December 4, 2006 9:29 AM PST

Chinese search engine Baidu to launch Japanese version

Baidu, the largest Chinese-language search engine, announced plans Monday to introduce a Japanese edition of the service next year.

Neither a timeline nor a more specific release date has been given yet, but according to Baidu CEO Robin Li, the company has already spent more than six months on research into building Japanese-language search technology. Baidu is currently the largest search engine in China and, according to Web traffic ranker Alexa, is the fourth most-visited site in the world.

A handful of major U.S. tech companies, in addition to American venture capitalists, have taken note of Baidu's potential: Intel, for example, launched a partnership in April, and Google has been a Baidu investor despite running rival Google.cn. At the same time, the Chinese versions of U.S.-developed search engines like Google and Yahoo have proven to be formidable competitors. The increasingly competitive nature of the Chinese search market could be part of Baidu's reasoning in deciding to expand its base from its home country to Internet-savvy Japan. In China, despite steady growth, only 100 million of the 1.3 billion citizens were Web users at the beginning of 2006.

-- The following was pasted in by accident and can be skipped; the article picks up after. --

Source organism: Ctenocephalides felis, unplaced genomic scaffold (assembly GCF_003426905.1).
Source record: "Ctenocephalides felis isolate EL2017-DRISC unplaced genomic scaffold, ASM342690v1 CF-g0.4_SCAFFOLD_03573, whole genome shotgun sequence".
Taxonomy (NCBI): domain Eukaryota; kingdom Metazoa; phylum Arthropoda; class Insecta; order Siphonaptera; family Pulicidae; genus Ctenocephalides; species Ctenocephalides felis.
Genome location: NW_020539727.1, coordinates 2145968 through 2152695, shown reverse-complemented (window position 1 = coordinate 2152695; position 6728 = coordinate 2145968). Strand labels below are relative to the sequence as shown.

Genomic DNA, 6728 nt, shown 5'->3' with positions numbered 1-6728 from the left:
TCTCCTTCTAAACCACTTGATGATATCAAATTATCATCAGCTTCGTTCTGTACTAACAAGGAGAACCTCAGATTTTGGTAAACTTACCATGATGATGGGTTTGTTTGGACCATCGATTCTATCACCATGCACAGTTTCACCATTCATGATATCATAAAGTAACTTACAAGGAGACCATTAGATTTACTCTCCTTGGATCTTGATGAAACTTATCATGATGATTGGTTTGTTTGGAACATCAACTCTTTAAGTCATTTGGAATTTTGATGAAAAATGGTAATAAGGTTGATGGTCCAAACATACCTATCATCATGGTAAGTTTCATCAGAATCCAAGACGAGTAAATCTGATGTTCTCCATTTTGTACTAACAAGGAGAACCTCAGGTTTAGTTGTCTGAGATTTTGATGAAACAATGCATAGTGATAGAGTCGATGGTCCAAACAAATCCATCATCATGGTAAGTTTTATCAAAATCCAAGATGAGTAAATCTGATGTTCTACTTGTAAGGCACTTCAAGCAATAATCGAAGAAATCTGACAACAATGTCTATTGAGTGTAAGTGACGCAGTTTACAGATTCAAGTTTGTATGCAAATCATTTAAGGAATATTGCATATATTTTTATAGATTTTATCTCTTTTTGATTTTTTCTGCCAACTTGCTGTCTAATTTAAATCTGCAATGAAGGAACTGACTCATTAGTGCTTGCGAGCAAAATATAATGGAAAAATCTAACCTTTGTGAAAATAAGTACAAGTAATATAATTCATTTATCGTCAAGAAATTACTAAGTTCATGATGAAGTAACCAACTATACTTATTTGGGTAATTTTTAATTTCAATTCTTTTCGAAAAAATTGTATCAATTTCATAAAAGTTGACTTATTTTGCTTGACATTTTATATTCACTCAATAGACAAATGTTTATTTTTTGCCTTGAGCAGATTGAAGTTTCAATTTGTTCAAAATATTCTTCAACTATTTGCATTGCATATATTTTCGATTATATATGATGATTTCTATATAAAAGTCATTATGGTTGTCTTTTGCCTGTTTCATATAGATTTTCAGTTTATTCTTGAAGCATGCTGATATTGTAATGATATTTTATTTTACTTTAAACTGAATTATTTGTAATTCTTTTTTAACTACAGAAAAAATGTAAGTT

There's a good chance that Baidu's Japanese version will have homegrown competition, too. The country's own Ministry of Economy, Trade and Industry has been exploring the possibility of creating a national search engine, though it is unclear if or when such a project will be instituted.

See more CNET content tagged:
Baidu.com Inc., search engine, China, Google Inc.

 

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